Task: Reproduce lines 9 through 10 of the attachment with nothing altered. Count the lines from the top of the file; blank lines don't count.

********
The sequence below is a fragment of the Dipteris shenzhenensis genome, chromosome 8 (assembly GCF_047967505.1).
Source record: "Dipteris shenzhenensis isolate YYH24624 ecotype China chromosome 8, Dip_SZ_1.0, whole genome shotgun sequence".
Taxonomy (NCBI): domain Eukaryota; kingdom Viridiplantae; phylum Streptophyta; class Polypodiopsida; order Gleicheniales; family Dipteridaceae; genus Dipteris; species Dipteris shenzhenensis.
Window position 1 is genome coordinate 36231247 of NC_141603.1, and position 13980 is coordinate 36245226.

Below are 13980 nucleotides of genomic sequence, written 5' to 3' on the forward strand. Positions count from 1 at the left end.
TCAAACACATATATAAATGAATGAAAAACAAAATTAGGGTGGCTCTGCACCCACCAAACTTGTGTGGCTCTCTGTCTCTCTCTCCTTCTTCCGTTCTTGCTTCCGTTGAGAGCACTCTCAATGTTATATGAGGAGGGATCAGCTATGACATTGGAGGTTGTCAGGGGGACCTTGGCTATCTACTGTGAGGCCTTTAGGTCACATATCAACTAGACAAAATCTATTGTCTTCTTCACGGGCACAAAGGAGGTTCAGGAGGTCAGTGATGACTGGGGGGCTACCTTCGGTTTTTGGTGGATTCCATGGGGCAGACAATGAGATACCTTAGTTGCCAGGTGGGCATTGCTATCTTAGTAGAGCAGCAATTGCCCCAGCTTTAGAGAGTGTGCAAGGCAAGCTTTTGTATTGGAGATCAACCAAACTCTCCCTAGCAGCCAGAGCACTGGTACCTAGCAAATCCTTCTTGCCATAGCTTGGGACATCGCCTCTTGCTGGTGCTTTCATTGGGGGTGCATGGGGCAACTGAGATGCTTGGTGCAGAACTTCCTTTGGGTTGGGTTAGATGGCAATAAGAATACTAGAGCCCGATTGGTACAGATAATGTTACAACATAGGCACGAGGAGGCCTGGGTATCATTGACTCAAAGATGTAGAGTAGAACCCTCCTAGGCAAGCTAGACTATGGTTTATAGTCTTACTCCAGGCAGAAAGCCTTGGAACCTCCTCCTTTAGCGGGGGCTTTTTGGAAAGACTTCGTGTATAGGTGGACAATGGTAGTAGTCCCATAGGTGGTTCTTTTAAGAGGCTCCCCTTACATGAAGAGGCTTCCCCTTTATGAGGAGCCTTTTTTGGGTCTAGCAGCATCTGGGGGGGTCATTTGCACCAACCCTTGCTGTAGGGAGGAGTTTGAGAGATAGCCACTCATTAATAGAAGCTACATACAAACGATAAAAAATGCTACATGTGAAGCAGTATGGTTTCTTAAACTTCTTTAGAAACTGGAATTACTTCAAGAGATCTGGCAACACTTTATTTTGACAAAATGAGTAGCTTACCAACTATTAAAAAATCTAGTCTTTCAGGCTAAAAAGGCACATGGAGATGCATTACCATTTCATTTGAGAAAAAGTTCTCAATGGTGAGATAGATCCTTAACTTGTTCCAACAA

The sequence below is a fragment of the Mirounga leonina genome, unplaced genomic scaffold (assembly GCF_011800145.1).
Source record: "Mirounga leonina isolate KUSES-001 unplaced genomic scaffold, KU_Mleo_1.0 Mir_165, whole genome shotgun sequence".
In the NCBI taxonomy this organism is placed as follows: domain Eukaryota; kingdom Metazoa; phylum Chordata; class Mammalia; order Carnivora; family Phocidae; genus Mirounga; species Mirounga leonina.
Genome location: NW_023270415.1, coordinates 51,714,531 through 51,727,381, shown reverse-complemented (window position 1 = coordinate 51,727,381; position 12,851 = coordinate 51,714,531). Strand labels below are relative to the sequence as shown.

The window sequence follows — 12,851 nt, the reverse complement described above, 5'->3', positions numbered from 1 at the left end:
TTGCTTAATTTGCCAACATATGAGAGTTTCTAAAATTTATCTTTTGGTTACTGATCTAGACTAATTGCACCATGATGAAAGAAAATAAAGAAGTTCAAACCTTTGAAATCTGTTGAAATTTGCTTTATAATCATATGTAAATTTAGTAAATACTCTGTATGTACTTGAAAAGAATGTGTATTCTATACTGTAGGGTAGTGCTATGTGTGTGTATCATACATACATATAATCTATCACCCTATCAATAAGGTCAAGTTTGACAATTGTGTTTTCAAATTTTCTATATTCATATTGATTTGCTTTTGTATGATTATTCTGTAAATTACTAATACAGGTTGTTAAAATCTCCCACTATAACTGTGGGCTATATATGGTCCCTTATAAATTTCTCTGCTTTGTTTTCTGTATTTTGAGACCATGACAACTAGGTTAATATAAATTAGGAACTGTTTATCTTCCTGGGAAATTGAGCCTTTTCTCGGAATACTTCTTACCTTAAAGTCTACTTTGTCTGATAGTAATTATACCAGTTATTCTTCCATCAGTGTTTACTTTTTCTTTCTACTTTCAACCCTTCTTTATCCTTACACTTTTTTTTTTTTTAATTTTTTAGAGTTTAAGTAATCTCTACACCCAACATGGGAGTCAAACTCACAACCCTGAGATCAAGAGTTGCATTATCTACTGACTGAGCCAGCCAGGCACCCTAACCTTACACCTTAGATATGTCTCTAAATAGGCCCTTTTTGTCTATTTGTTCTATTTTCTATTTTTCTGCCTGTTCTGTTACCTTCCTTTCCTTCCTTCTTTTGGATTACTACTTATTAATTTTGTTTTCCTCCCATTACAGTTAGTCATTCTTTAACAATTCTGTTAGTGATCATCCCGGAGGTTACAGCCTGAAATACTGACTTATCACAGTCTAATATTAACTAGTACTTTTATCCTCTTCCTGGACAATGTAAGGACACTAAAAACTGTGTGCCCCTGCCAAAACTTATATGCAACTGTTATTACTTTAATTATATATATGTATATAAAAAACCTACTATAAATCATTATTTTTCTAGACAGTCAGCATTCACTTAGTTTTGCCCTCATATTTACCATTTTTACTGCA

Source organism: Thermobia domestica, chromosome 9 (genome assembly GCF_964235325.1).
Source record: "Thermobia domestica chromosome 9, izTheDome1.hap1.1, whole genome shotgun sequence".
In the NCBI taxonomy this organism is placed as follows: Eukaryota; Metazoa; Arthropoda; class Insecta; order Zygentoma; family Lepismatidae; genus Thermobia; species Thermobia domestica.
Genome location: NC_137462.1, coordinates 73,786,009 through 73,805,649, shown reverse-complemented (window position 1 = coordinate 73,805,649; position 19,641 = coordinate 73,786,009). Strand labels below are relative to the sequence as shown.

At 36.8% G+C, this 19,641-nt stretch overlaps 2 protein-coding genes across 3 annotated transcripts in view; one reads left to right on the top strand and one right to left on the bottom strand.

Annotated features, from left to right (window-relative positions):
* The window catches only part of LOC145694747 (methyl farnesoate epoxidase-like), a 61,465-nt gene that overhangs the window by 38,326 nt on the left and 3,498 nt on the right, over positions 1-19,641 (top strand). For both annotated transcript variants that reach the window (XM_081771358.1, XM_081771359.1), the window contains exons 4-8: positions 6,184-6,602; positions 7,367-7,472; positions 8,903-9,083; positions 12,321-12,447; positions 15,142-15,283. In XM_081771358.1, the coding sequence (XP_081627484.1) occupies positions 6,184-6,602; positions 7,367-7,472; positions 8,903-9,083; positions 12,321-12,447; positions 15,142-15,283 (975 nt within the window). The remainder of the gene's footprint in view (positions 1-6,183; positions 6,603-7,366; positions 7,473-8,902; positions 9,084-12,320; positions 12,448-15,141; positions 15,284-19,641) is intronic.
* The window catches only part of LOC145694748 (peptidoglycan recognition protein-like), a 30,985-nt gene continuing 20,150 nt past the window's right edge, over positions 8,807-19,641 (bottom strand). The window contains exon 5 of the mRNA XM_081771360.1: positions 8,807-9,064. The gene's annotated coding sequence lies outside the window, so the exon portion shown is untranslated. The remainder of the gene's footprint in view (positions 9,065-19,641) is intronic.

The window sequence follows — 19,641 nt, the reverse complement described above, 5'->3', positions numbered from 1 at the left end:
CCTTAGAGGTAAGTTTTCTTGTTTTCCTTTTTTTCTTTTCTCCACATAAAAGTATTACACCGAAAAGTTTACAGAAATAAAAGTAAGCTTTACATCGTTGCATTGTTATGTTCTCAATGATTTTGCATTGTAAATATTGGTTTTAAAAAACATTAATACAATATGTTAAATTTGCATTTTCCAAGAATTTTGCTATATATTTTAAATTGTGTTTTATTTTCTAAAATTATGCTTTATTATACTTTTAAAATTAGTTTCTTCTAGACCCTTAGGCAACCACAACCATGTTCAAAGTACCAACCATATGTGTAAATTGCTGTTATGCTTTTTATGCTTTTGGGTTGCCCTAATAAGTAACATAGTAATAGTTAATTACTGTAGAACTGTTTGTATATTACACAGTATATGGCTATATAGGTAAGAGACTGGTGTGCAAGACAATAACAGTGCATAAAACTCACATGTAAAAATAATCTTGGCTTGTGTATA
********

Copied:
In the NCBI taxonomy this organism is placed as follows: domain Eukaryota; kingdom Metazoa; phylum Chordata; class Mammalia; order Carnivora; family Phocidae; genus Mirounga; species Mirounga leonina.
Genome location: NW_023270415.1, coordinates 51,714,531 through 51,727,381, shown reverse-complemented (window position 1 = coordinate 51,727,381; position 12,851 = coordinate 51,714,531). Strand labels below are relative to the sequence as shown.